Conclusion

The Parkinson's-Reversing Breakthrough

Is There A Cure for Parkinson Disease

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The future of mesencephalic cell transplantation for PD is uncertain at this time. Laboratory studies have demonstrated that transplanted dopamine cells can survive, release dopamine, reinnervate the striatum and provide benefit in animal models of PD. Open label studies of fetal nigral transplantation showed positive clinical benefits associated with increased striatal FD uptake on PET. Post-mortem studies reveal histologic evidence of robust graft survival with extensive and organotypic striatal reinnervation. However, two double-blind studies failed to demonstrate that transplanted patients were superior to placebo with respect to their primary endpoints. Further, transplantation of fetal mesen-cephalic dopamine neurons was associated with a potentially disabling off-medication dyskinesia. Thus, fetal nigral transplantation can not be currently recommended as a treatment for PD. It is still possible that transplantation using different transplant protocols or different dopaminergic cells will prove helpful for PD patients. Post hoc analyses in the double-blind transplant studies suggest that improved clinical results might be obtained with protocols that employ younger patients with milder disease and long-term use of immunosuppression. It remains to be determined if transplantation of larger numbers of cells or co-administration of agents that enhance cell survival will influence outcome. It is also possible that enhanced benefit can be derived by transplantation of other dopaminergic cell types such as stem cells.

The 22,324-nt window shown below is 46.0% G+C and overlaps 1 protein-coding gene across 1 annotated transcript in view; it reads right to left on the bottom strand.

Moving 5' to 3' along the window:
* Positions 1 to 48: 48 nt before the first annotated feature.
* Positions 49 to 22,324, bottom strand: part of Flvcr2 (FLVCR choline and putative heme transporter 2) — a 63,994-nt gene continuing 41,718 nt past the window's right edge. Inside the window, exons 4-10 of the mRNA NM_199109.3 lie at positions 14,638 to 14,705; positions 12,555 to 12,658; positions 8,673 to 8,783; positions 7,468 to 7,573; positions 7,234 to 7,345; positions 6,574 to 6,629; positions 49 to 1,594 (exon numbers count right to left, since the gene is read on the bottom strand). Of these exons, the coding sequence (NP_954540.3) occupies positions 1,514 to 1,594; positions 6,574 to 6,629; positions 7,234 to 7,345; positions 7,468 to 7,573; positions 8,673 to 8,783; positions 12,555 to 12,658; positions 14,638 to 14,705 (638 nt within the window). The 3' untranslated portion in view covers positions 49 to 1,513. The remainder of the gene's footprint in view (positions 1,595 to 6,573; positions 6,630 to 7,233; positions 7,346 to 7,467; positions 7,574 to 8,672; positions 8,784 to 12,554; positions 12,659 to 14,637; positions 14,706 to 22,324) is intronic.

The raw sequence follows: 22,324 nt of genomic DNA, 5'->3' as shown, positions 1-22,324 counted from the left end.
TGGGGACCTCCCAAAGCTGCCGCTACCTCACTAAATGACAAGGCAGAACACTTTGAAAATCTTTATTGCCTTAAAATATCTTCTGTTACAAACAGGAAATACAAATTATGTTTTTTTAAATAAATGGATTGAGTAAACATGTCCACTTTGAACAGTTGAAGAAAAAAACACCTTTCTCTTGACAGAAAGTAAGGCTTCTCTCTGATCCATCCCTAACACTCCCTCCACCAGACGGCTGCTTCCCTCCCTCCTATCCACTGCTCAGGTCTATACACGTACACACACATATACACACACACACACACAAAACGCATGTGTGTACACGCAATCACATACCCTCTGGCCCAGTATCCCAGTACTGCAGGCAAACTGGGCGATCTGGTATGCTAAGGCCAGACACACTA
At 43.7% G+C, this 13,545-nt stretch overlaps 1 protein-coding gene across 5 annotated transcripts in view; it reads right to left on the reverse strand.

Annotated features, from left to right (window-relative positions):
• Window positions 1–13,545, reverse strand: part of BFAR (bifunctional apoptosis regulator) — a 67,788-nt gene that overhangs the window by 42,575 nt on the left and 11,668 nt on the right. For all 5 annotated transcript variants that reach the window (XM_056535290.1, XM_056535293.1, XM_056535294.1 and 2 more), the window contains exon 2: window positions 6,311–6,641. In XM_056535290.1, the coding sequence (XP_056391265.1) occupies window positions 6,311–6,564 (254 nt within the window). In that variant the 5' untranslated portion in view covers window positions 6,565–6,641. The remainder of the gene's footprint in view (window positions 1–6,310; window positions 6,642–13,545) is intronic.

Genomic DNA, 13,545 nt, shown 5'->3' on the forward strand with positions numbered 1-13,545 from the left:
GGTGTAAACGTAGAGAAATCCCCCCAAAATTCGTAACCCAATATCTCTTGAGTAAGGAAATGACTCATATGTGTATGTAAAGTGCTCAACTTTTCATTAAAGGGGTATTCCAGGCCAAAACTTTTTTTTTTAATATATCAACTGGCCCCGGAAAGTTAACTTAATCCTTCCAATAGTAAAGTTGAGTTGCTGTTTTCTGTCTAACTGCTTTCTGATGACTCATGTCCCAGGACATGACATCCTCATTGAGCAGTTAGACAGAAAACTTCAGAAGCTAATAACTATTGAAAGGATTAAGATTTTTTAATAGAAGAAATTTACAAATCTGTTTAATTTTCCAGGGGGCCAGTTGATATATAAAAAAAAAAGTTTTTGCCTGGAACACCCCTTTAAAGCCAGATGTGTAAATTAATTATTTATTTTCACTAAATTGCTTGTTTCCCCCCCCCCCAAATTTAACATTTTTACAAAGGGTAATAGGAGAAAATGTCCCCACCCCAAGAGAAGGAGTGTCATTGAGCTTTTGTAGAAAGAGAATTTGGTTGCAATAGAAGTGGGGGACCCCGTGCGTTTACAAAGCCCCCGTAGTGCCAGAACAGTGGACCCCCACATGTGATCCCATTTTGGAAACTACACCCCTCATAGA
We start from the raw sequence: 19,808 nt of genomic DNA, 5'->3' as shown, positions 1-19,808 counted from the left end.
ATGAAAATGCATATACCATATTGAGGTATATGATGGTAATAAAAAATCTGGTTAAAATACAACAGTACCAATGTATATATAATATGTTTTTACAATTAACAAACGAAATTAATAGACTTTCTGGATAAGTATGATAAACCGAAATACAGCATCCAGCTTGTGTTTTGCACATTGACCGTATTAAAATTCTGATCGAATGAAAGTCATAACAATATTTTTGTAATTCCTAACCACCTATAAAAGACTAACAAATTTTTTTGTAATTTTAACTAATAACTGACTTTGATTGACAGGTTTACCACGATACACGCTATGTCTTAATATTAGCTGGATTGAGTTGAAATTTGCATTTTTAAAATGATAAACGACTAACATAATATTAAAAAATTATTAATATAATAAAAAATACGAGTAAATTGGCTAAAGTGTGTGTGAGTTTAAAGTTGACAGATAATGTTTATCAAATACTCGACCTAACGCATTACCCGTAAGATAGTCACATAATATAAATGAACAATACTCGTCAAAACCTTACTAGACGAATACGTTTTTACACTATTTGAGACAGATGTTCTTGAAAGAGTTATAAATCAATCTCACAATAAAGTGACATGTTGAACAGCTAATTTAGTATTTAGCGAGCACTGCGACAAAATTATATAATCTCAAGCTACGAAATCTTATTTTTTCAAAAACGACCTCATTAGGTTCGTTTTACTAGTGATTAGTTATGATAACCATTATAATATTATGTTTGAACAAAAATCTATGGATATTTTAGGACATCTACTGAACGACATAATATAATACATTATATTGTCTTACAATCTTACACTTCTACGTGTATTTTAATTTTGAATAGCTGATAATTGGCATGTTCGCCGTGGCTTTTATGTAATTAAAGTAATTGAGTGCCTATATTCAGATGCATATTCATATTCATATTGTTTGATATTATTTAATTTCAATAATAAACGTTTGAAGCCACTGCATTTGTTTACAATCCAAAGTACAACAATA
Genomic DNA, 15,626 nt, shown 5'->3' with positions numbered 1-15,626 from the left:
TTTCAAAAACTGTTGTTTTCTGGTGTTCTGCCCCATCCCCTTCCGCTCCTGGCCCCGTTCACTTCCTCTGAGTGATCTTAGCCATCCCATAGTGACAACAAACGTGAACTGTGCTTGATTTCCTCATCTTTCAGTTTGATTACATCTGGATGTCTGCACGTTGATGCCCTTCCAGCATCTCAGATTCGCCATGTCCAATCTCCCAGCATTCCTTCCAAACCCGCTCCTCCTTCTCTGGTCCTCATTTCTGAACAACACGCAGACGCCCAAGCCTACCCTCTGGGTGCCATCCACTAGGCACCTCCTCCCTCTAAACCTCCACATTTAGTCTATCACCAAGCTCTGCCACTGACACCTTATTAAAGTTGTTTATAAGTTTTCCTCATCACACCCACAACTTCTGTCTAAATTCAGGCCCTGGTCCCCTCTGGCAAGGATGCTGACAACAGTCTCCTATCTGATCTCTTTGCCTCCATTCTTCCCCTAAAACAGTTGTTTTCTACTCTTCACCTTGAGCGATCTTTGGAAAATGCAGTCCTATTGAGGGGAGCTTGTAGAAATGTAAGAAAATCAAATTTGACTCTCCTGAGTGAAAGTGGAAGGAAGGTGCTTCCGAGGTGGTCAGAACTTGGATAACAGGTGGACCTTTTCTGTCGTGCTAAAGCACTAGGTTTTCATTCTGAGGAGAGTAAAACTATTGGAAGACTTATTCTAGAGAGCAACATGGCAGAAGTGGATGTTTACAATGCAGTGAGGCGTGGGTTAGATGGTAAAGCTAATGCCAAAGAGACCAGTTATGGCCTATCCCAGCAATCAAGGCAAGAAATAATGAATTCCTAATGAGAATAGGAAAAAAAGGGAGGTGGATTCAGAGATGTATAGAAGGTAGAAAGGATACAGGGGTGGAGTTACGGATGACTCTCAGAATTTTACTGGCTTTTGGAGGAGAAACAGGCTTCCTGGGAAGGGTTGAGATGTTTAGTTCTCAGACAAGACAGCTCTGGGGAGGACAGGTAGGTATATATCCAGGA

It is also important to question whether transplantation of dopaminergic cells can provide benefits any greater than can be achieved with levodopa (Lang and Obeso, 2004b). Levodopa does not improve potentially disabling features of PD such as sleep disturbances, autonomic dysfunction, freezing of gait, postural instability, and dementia presumably because they result from degeneration of non-dopaminergic neurons. It is not clear that transplanted dopamine cells will provide better results. Indeed, Lindvall et al. report the best results in patients whose clinical features can be best controlled with levodopa, and suggest that these are the optimal candidates for a transplant procedure. It is possible that early replacement of dopaminergic tone will have downstream effects that prevent damage to non-dopaminergic regions. For example, it has been postulated that dopamine depletion-induced increased firing of glutamatergic neurons in the STN could cause excitotoxic damage in target neurons such as the globus pallidus, substantia nigra pars reticulata, the pedunculopontine nucleus, as well as the SNc (Rodriguez et al., 1998). Early restoration of dopamine might prevent these non-dopaminergic consequences. It is also possible that degeneration of dopaminergic pathways to cerebral cortex and other brain regions might contribute to the gait, auto-nomic, and cognitive dysfunction that occurs in PD. It is by no means clear, however, that transplantation of dopamine neurons into the striatum will have any effect on these non-dopaminergic systems and that these types of disability that occur in PD will persist despite complete restoration of the nigrostri-atal dopamine system. For additional discussion of transplantation therapies in Parkinson's and other neurodegenerative disease, see Volume I, Chapter 34.

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